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SWING WIDE, SWEET CHARIOT
William F. Reed
August 30, 1971
France's superb Une de Mai almost missed the Roosevelt International because of quarantine restrictions, but once in the U.S. she made all the other horses look sick
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August 30, 1971

Swing Wide, Sweet Chariot

France's superb Une de Mai almost missed the Roosevelt International because of quarantine restrictions, but once in the U.S. she made all the other horses look sick

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At about 7:30 p.m. last Saturday, Jean-Rene Gougeon, the preeminent French harness racing driver, was standing in the paddock at New York's Roosevelt Raceway. Gougeon, known in France as "Le Pape" because he supposedly resembles Pope Paul, would soon be driving Une de Mai, the millionaire mare, against eight of the world's best trotters in the $125,000 International Trot, but now he was more concerned with cleaning off his driving goggles. A late-afternoon rain had left a slick coating of mud on the track's artificial surface. In warmups Gougeon's goggles had been splattered, as had his white driving helmet and the front of his pale blue silks.

"Bah," said Gougeon good-naturedly to an American bystander. "Sloppy."

The American nodded, and through an interpreter asked about Une de Mai, the big copper-colored 7-year-old whose earnings going into the International were $1,238,355—a world record for a harness horse.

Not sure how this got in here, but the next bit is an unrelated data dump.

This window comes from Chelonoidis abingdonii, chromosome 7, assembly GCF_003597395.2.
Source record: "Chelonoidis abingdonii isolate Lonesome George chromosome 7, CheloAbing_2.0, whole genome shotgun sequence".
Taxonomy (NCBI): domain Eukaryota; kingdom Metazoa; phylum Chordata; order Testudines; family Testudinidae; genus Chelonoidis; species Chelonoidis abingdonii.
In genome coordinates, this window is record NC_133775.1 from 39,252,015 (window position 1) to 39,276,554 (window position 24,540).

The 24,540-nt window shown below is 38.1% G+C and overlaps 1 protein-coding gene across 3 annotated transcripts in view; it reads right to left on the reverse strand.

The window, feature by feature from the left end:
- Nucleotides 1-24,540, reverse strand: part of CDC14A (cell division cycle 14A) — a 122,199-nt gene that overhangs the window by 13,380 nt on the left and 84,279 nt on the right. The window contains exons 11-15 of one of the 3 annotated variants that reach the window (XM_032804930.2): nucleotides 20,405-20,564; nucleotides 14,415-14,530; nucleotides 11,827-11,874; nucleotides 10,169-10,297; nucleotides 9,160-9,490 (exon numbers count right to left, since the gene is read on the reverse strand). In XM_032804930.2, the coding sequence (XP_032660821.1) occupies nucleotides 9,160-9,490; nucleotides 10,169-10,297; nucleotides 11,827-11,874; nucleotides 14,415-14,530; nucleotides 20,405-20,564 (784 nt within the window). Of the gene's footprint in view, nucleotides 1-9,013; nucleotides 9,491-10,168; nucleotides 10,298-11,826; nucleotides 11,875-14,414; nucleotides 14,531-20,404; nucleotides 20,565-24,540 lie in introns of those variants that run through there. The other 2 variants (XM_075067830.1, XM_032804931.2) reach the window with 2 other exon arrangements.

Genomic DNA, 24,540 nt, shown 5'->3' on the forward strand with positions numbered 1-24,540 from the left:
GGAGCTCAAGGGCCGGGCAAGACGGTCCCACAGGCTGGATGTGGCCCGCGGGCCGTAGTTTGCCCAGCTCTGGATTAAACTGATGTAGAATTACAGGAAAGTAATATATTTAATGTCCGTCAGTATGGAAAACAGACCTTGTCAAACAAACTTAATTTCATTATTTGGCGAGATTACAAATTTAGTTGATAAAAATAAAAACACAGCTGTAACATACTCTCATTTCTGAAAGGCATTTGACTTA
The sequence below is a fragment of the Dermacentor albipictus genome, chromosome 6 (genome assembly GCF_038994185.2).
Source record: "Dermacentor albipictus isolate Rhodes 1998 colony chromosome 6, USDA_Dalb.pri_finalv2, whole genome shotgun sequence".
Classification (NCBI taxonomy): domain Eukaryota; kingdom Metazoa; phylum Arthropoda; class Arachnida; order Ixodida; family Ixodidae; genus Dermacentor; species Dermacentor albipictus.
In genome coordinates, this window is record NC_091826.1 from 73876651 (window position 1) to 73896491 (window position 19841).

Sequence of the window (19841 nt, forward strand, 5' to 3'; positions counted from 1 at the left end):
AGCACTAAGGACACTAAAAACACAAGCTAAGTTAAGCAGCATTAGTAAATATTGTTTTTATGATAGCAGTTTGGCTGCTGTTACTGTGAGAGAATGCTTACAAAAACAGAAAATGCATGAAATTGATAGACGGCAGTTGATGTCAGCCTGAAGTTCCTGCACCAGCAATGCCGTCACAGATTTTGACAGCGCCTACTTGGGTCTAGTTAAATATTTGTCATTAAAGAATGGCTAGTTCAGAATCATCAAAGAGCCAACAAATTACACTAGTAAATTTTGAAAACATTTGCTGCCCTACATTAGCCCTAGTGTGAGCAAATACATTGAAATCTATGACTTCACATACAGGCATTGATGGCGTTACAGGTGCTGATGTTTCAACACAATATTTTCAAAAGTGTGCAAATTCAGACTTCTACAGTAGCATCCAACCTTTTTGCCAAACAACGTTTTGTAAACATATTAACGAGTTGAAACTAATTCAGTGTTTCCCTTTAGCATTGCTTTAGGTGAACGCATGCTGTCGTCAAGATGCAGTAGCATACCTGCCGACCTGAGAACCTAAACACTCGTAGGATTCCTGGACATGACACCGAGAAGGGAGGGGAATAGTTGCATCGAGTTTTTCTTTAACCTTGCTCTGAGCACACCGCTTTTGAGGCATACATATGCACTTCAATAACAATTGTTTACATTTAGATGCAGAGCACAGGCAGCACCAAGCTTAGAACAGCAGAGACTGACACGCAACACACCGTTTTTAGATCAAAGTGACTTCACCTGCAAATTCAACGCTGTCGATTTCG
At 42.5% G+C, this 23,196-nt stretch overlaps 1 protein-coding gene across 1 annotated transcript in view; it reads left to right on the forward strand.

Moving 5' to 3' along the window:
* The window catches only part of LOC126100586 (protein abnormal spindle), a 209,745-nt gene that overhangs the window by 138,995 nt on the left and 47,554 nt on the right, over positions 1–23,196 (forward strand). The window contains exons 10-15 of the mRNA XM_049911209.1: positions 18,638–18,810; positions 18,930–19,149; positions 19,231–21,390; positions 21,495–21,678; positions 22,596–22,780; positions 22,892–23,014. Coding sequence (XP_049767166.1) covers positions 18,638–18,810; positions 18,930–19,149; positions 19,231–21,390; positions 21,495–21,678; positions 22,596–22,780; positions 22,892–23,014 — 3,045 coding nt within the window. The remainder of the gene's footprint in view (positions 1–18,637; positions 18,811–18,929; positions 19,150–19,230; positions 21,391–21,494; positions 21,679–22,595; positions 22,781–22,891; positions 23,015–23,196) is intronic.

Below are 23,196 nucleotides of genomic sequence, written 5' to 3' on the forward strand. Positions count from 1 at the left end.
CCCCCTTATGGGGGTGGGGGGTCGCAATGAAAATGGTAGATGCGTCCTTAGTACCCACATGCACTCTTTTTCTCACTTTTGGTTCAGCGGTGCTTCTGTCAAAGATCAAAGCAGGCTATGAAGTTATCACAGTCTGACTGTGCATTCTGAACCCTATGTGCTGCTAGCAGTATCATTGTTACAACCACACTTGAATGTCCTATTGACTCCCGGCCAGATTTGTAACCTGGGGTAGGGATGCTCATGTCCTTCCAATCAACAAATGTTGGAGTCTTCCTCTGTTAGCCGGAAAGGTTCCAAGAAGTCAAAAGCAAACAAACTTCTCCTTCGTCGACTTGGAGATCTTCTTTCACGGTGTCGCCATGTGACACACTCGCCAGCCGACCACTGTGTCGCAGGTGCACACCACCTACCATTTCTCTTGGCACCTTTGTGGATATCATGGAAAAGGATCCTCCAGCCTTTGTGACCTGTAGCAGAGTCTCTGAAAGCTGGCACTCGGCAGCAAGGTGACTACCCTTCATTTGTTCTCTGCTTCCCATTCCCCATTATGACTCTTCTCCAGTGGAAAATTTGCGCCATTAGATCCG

"Ah," said the 43-year-old Gougeon, smiling as he wiped his goggles, breathed on them again and wiped some more. "My horse has never been better than she is right now. Formidable."

That should have been clue enough. While Gougeon is self-assured, he does not bluff. American fans learned this in 1969 when he brought Une de Mai to Roosevelt to face America's vaunted Nevele Pride in the International. "I think my mare will win," Gougeon said then to an amused and unbelieving American press. And win she did, the hard way, by racing outside for the entire mile and a quarter.

This time Une de Mai's main competition was not Nevele Pride, long since retired to stud, but another mare—Canada's Fresh Yankee. Fresh Yankee had won last year's International (Une de Mai finished a disappointing fourth on that occasion), and going into Saturday night's race her career earnings were $976,780—more than any trotter in North America and third (behind Une de Mai and the retired New Zealand pacer Cardigan Bay) on harness racing's alltime list. Her trainer-driver, Joe O'Brien, 54, is just as reticent as Gougeon is ebullient, and Joe was in a typically unchatty mood as he stood in the paddock barn, his arms crossed and an enigmatic smile on his lips.

Q: "How's your mare?"

A: "She's all right."

Q: "How do you think you'll do?"

A: "As well as I can."

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